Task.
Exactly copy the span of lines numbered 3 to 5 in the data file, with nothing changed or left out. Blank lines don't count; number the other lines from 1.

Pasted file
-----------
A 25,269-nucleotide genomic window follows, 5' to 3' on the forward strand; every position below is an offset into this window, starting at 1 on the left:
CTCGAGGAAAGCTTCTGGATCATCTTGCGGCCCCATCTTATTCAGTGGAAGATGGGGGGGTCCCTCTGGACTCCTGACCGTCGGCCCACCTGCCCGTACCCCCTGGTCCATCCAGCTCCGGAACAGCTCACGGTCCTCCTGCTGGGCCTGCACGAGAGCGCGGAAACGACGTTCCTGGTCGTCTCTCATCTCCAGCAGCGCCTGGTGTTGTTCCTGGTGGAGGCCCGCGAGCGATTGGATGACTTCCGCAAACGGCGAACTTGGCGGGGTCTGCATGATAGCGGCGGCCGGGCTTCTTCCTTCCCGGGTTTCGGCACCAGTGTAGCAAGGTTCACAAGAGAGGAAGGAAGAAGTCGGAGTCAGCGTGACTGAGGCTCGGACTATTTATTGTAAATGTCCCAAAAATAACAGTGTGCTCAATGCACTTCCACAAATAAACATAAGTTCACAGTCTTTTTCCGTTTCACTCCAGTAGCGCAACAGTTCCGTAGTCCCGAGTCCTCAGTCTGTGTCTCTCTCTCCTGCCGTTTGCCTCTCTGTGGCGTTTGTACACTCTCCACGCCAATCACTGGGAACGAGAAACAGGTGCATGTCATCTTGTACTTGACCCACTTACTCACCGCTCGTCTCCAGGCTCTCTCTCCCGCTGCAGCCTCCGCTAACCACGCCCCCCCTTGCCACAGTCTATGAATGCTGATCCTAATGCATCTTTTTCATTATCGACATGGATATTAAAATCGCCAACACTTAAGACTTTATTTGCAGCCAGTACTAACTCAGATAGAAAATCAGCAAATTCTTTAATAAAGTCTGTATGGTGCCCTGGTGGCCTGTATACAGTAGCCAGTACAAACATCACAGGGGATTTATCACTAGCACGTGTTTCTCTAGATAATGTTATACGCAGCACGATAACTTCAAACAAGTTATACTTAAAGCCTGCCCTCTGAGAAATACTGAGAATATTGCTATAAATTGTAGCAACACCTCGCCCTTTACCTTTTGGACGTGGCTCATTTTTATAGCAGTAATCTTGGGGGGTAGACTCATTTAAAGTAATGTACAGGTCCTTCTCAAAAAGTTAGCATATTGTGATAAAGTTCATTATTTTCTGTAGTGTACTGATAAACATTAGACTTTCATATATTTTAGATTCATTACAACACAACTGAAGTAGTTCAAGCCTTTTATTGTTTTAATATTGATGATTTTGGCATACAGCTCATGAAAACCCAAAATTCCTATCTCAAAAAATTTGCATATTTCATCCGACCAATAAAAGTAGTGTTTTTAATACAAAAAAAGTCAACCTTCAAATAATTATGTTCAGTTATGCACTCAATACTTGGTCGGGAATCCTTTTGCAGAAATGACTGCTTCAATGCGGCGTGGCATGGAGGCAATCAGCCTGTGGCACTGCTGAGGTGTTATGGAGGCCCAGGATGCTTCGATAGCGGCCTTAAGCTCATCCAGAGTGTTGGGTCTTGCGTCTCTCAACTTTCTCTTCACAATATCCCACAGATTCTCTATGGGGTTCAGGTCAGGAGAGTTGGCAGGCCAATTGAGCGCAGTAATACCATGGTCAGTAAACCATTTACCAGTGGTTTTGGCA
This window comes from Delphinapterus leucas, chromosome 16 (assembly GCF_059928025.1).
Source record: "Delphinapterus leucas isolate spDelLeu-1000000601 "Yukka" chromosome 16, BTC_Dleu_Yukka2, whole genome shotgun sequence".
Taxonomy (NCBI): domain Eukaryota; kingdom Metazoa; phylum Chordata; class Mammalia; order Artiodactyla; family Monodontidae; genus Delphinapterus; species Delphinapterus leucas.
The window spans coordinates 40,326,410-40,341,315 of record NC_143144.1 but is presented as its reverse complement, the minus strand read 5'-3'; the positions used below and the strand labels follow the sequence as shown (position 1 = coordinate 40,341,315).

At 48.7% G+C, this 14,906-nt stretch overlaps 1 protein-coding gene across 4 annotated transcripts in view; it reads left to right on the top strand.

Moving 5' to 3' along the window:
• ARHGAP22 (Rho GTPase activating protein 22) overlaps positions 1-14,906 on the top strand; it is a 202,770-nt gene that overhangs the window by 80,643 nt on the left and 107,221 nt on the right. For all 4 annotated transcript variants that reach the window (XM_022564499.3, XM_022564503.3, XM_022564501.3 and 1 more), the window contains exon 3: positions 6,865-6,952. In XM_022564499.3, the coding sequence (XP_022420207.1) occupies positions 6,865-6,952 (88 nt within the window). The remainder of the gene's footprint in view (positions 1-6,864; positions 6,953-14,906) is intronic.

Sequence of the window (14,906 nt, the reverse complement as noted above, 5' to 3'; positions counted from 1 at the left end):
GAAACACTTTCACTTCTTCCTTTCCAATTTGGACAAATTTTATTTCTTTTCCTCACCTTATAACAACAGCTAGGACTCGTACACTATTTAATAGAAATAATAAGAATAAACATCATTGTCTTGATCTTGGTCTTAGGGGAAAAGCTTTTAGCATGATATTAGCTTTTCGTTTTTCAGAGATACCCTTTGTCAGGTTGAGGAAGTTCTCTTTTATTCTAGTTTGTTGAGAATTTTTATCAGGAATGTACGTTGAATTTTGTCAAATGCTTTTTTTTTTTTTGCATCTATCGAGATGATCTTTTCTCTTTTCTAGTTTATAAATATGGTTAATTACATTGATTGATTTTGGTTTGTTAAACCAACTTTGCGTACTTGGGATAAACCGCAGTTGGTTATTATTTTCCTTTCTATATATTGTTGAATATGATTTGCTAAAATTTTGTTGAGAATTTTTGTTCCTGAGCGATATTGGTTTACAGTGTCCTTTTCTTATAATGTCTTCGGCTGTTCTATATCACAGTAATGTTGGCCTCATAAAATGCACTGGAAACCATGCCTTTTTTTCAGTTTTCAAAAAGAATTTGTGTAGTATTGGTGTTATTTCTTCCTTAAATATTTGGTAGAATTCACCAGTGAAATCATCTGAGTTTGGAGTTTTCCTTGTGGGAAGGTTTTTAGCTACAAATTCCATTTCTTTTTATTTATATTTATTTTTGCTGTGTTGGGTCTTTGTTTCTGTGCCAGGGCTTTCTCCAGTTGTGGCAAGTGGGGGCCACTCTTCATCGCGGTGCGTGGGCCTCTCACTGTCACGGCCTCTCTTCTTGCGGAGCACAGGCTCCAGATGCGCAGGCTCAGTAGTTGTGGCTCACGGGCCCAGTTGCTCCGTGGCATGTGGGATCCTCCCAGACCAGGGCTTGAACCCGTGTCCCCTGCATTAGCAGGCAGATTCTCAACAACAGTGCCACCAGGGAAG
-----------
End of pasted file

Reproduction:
This window comes from Delphinapterus leucas, chromosome 16 (assembly GCF_059928025.1).
Source record: "Delphinapterus leucas isolate spDelLeu-1000000601 "Yukka" chromosome 16, BTC_Dleu_Yukka2, whole genome shotgun sequence".
Taxonomy (NCBI): domain Eukaryota; kingdom Metazoa; phylum Chordata; class Mammalia; order Artiodactyla; family Monodontidae; genus Delphinapterus; species Delphinapterus leucas.